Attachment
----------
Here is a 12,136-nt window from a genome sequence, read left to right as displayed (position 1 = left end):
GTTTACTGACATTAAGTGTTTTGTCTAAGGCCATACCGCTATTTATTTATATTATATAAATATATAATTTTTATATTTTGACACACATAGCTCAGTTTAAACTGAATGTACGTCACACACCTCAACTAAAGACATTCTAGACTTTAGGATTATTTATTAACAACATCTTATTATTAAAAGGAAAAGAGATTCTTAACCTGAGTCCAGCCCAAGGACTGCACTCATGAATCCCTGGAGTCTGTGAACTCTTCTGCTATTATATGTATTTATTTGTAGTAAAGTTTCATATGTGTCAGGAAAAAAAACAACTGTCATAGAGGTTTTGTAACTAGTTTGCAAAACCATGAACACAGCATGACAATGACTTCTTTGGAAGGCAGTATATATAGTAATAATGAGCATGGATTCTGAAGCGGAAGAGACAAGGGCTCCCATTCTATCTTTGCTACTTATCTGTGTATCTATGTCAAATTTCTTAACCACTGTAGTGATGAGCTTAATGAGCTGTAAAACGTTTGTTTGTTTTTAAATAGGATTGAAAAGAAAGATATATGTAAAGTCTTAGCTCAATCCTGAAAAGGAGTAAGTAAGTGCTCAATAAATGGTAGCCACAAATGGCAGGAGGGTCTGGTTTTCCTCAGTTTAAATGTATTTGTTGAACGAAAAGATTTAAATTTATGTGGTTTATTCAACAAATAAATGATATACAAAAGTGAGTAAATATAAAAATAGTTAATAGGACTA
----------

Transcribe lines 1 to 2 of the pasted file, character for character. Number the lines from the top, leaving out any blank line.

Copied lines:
Here is a 12,136-nt window from a genome sequence, read left to right as displayed (position 1 = left end):
GTTTACTGACATTAAGTGTTTTGTCTAAGGCCATACCGCTATTTATTTATATTATATAAATATATAATTTTTATATTTTGACACACATAGCTCAGTTTAAACTGAATGTACGTCACACACCTCAACTAAAGACATTCTAGACTTTAGGATTATTTATTAACAACATCTTATTATTAAAAGGAAAAGAGATTCTTAACCTGAGTCCAGCCCAAGGACTGCACTCATGAATCCCTGGAGTCTGTGAACTCTTCTGCTATTATATGTATTTATTTGTAGTAAAGTTTCATATGTGTCAGGAAAAAAAACAACTGTCATAGAGGTTTTGTAACTAGTTTGCAAAACCATGAACACAGCATGACAATGACTTCTTTGGAAGGCAGTATATATAGTAATAATGAGCATGGATTCTGAAGCGGAAGAGACAAGGGCTCCCATTCTATCTTTGCTACTTATCTGTGTATCTATGTCAAATTTCTTAACCACTGTAGTGATGAGCTTAATGAGCTGTAAAACGTTTGTTTGTTTTTAAATAGGATTGAAAAGAAAGATATATGTAAAGTCTTAGCTCAATCCTGAAAAGGAGTAAGTAAGTGCTCAATAAATGGTAGCCACAAATGGCAGGAGGGTCTGGTTTTCCTCAGTTTAAATGTATTTGTTGAACGAAAAGATTTAAATTTATGTGGTTTATTCAACAAATAAATGATATACAAAAGTGAGTAAATATAAAAATAGTTAATAGGACTA